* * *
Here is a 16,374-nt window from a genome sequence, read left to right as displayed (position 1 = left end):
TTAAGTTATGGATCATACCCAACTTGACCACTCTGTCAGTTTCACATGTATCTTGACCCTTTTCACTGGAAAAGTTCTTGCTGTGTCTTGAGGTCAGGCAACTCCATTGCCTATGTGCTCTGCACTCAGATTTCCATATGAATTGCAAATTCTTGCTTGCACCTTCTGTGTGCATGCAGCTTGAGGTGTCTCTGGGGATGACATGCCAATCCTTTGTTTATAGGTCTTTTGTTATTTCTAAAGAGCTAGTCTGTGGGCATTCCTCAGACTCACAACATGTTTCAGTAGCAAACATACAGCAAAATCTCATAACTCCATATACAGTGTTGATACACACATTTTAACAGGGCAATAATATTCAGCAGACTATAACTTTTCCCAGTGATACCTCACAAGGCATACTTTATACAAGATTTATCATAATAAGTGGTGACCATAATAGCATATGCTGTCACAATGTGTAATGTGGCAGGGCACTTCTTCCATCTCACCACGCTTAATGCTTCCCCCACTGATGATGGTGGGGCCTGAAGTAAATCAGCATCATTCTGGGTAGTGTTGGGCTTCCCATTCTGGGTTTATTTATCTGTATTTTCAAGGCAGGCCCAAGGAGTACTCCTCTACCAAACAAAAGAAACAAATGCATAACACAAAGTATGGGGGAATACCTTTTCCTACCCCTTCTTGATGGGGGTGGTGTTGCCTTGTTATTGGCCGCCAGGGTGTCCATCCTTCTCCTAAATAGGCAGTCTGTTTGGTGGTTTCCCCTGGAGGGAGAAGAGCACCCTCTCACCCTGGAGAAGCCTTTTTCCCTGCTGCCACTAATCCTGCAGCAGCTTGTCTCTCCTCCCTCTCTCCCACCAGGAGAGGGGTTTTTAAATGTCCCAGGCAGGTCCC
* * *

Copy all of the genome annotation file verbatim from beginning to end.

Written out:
Here is a 16,374-nt window from a genome sequence, read left to right as displayed (position 1 = left end):
TTAAGTTATGGATCATACCCAACTTGACCACTCTGTCAGTTTCACATGTATCTTGACCCTTTTCACTGGAAAAGTTCTTGCTGTGTCTTGAGGTCAGGCAACTCCATTGCCTATGTGCTCTGCACTCAGATTTCCATATGAATTGCAAATTCTTGCTTGCACCTTCTGTGTGCATGCAGCTTGAGGTGTCTCTGGGGATGACATGCCAATCCTTTGTTTATAGGTCTTTTGTTATTTCTAAAGAGCTAGTCTGTGGGCATTCCTCAGACTCACAACATGTTTCAGTAGCAAACATACAGCAAAATCTCATAACTCCATATACAGTGTTGATACACACATTTTAACAGGGCAATAATATTCAGCAGACTATAACTTTTCCCAGTGATACCTCACAAGGCATACTTTATACAAGATTTATCATAATAAGTGGTGACCATAATAGCATATGCTGTCACAATGTGTAATGTGGCAGGGCACTTCTTCCATCTCACCACGCTTAATGCTTCCCCCACTGATGATGGTGGGGCCTGAAGTAAATCAGCATCATTCTGGGTAGTGTTGGGCTTCCCATTCTGGGTTTATTTATCTGTATTTTCAAGGCAGGCCCAAGGAGTACTCCTCTACCAAACAAAAGAAACAAATGCATAACACAAAGTATGGGGGAATACCTTTTCCTACCCCTTCTTGATGGGGGTGGTGTTGCCTTGTTATTGGCCGCCAGGGTGTCCATCCTTCTCCTAAATAGGCAGTCTGTTTGGTGGTTTCCCCTGGAGGGAGAAGAGCACCCTCTCACCCTGGAGAAGCCTTTTTCCCTGCTGCCACTAATCCTGCAGCAGCTTGTCTCTCCTCCCTCTCTCCCACCAGGAGAGGGGTTTTTAAATGTCCCAGGCAGGTCCC